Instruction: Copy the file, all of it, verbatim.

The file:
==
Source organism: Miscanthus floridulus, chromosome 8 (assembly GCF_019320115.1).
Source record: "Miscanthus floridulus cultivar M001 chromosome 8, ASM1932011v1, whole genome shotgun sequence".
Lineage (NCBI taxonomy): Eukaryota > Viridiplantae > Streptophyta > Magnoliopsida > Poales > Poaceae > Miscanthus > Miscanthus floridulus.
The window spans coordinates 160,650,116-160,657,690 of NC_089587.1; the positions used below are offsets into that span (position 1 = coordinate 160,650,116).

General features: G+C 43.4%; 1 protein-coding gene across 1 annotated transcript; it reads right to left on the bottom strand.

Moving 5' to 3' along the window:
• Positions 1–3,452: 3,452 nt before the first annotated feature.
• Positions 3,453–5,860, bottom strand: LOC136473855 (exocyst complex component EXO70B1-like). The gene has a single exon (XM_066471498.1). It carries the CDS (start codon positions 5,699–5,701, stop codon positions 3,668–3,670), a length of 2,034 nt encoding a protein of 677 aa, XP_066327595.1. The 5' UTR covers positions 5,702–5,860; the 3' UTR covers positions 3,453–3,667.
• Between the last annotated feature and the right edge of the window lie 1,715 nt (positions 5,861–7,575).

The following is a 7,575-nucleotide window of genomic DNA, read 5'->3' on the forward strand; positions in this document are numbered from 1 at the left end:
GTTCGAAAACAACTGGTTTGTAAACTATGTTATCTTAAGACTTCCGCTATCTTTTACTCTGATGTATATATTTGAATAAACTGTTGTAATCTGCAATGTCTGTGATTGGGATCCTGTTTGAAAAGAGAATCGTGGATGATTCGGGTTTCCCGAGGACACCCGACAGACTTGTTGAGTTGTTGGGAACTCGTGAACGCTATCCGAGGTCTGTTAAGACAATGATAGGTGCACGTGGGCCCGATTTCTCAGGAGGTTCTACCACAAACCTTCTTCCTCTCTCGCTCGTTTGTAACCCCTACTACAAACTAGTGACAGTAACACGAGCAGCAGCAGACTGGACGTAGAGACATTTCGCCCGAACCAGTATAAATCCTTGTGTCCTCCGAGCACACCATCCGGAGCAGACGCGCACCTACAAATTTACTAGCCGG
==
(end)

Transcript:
Source organism: Miscanthus floridulus, chromosome 8 (assembly GCF_019320115.1).
Source record: "Miscanthus floridulus cultivar M001 chromosome 8, ASM1932011v1, whole genome shotgun sequence".
Lineage (NCBI taxonomy): Eukaryota > Viridiplantae > Streptophyta > Magnoliopsida > Poales > Poaceae > Miscanthus > Miscanthus floridulus.
The window spans coordinates 160,650,116-160,657,690 of NC_089587.1; the positions used below are offsets into that span (position 1 = coordinate 160,650,116).

General features: G+C 43.4%; 1 protein-coding gene across 1 annotated transcript; it reads right to left on the bottom strand.

Moving 5' to 3' along the window:
• Positions 1–3,452: 3,452 nt before the first annotated feature.
• Positions 3,453–5,860, bottom strand: LOC136473855 (exocyst complex component EXO70B1-like). The gene has a single exon (XM_066471498.1). It carries the CDS (start codon positions 5,699–5,701, stop codon positions 3,668–3,670), a length of 2,034 nt encoding a protein of 677 aa, XP_066327595.1. The 5' UTR covers positions 5,702–5,860; the 3' UTR covers positions 3,453–3,667.
• Between the last annotated feature and the right edge of the window lie 1,715 nt (positions 5,861–7,575).

The following is a 7,575-nucleotide window of genomic DNA, read 5'->3' on the forward strand; positions in this document are numbered from 1 at the left end:
GTTCGAAAACAACTGGTTTGTAAACTATGTTATCTTAAGACTTCCGCTATCTTTTACTCTGATGTATATATTTGAATAAACTGTTGTAATCTGCAATGTCTGTGATTGGGATCCTGTTTGAAAAGAGAATCGTGGATGATTCGGGTTTCCCGAGGACACCCGACAGACTTGTTGAGTTGTTGGGAACTCGTGAACGCTATCCGAGGTCTGTTAAGACAATGATAGGTGCACGTGGGCCCGATTTCTCAGGAGGTTCTACCACAAACCTTCTTCCTCTCTCGCTCGTTTGTAACCCCTACTACAAACTAGTGACAGTAACACGAGCAGCAGCAGACTGGACGTAGAGACATTTCGCCCGAACCAGTATAAATCCTTGTGTCCTCCGAGCACACCATCCGGAGCAGACGCGCACCTACAAATTTACTAGCCGG